Therefore the absolute maximum is at x 1 c g 2 2

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Unformatted text preview: f ′(t )dt + C . Since f ′(t ) ≤ 0 for − 1 ≤ t ≤ 4 and f ′(t ) ≥ 0 for 4 ≤ t ≤ 5 , x −1 f reaches the absolute minimum at x = 4. f could reach the absolute maximum at 5 x = −1 or x = 5 . But f (5) − f (−1) = ∫ f ′(t )dt < 0 (because the area of the region −1 below the x-axis for −1 ≤ t ≤ 4 appears much bigger than the area of the region above the x-axis for 4 ≤ t ≤ 5 ). Therefore, the absolute maximum is at x = −1 . (c) g (2) = 2 f (2) = 12 . g ′(2) = ( f ( x) + xf ′( x) ) x = 2 1 = 6 + 2 ( −1) = 4 . An equation for the tangent line is y − g (2) = g ′(2) ( x − 2 ) ⇒ y − 12 = 4( x − 2) . Notes: 1. Using the Product Rule. FREE-RESPONSE SOLUTIONS ~ 2004 AB (FORM B) Question 5 (a) y 3 2 1 –1 (b) (c) 0 1 x x ≠ 0, y < 2 . ∫ dy x5 = ∫ x 4 dx ⇒ ln y − 2 = + C . y (0) = 0 ⇒ C = ln 2 . y−2 5 y − 2 = 2e x5 5 x5 5 ⇒ y = 2 − 2e . 1 Notes: 1. We reject the solution y = 2 + 2e x5 5 because for this solution y (0) ≠ 0 . 15 16 FREE-RESPONSE SOLUTIONS ~ 2004 AB (FORM B) Question 6 1 (a) x n +1 1 x dx = = . ∫0 n +1 0 n +1 (b) The equation for the tangent line at (1, 1) is 1 n 1 y − 1 = n...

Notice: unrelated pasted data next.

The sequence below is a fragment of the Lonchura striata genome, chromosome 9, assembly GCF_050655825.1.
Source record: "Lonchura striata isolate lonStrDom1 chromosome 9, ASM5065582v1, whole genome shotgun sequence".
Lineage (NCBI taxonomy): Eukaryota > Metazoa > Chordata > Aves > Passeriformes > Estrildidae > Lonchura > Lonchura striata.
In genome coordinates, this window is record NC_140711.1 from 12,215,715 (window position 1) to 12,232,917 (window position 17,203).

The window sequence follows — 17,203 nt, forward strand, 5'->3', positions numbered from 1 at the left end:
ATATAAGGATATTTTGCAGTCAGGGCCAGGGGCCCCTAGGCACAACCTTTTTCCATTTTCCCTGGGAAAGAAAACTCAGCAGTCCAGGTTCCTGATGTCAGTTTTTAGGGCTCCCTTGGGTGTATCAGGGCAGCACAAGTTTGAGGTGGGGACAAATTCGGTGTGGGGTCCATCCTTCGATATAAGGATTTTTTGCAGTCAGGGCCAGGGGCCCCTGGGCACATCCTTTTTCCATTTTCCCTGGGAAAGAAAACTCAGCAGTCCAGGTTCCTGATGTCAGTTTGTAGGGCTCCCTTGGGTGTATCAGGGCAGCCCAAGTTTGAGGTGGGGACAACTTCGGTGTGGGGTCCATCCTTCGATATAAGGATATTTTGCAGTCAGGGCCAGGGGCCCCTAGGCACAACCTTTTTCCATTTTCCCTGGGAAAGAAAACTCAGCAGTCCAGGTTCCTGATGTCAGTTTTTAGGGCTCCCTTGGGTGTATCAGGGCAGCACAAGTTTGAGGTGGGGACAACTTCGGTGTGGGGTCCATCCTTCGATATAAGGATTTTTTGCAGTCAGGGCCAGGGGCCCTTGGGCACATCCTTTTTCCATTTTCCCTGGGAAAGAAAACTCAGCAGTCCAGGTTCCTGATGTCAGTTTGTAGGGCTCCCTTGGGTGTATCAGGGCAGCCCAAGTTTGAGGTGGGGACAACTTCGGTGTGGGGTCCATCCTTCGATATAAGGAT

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This note was uploaded on 07/07/2013 for the course MATH AP taught by Professor Mr.snickles during the Fall '11 term at Benjamin N Cardozo High School.

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